AnResearch suggests that inner ear infection could be a significant cause for COVID-19-associated balance and hearing problems.
InA new study was published in the journal last month. Nature Communications MedicineAccording to the U.S.-based study authors, they wrote that they studied human inner ear tissues, human inner and in vitro cell models, and mouse inner ears tissue to reach their conclusions.
GROWING Evidence LINKs COVID-19, HEARING Loss, RESEARCHERS SAY
ObservingThe researchers discovered a pattern in the inner ear infection that was consistent with the symptoms of 10 COVID-19 patients suffering from ear-related symptoms such as hearing loss, vestibular dysfunction, and tinnitus. They also developed the first human cell models of infectious inner ears disease.
UsingIt is hard to find adult human inner ears tissue. The researchers found that both mouse and human inner ears cells possess the “molecular machinery” necessary for SARS-CoV-2 entry.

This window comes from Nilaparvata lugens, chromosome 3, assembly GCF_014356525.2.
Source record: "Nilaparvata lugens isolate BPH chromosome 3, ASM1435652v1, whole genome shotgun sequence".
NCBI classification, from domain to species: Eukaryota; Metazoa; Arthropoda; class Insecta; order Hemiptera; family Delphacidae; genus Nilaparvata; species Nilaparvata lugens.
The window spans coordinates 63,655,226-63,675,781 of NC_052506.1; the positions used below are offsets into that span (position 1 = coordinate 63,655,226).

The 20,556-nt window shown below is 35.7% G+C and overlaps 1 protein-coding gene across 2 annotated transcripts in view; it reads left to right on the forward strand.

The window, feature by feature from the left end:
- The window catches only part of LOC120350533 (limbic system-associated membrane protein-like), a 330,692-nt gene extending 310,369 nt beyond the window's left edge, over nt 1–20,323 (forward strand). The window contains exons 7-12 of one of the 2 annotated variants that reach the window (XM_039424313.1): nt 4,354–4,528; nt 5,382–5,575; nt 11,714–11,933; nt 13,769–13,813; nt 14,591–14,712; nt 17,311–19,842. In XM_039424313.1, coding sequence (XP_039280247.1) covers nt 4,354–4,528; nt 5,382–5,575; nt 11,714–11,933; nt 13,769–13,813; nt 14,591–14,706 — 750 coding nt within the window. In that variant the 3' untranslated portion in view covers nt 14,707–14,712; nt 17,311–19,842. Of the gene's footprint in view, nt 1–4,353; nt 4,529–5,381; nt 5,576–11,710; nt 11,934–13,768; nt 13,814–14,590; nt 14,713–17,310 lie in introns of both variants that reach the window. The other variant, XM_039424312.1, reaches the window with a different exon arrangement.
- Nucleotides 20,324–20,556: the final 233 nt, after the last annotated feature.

TheAccording to experts, virus could either enter the ears via the eustachian tub, which connects the nose and middle ear, or escape through small openings around the olfactory nervous system. Konstantina StankovicA former Harvard Medical School associate professor former chief of otology and neurotology at Massachusetts Eye and Ear.
StankovicMIT interviewed a co-author of the study: MIT’s Judith Sullivan NewsIt is possible for the virus to enter the brain space and infect the cranial nerves that connect to the inner ear.
FurthermoreThe researchers suggested that the infection could infect hair cells. SchwannConfocal microscopy allows you to see cells within the inner ear.
CORONAVIRUS IS CONSIDERING TINNITUS RISK, STUDY SUGGESTIONS
“Our”These findings indicate that inner ear infections may be a significant cause for COVID-19-associated hearing and balance problems,” they wrote.
StillThe overall percentage of COVID-19 patients suffering from ear-related problems is unknown.
“InitiallyBecause routine testing was not available for patients diagnosed with this condition, it was difficult to perform routine testing. [COVID-19], and also, when patients were having more life-threatening complications, they weren’t paying much attention to whether their hearing was reduced or whether they had tinnitus,” Stankovic said.
“WeWe don’t yet know the exact incidence, but our findings suggest that we should pay more attention to audiovestibular symptoms among people with hearing loss. [COVID-19]She also noted the importance of exposure.
StankovicThe outlet was informed that researchers are now looking to use human cell models to test treatments for inner ear infections due to COVID-19.
Source: Fox News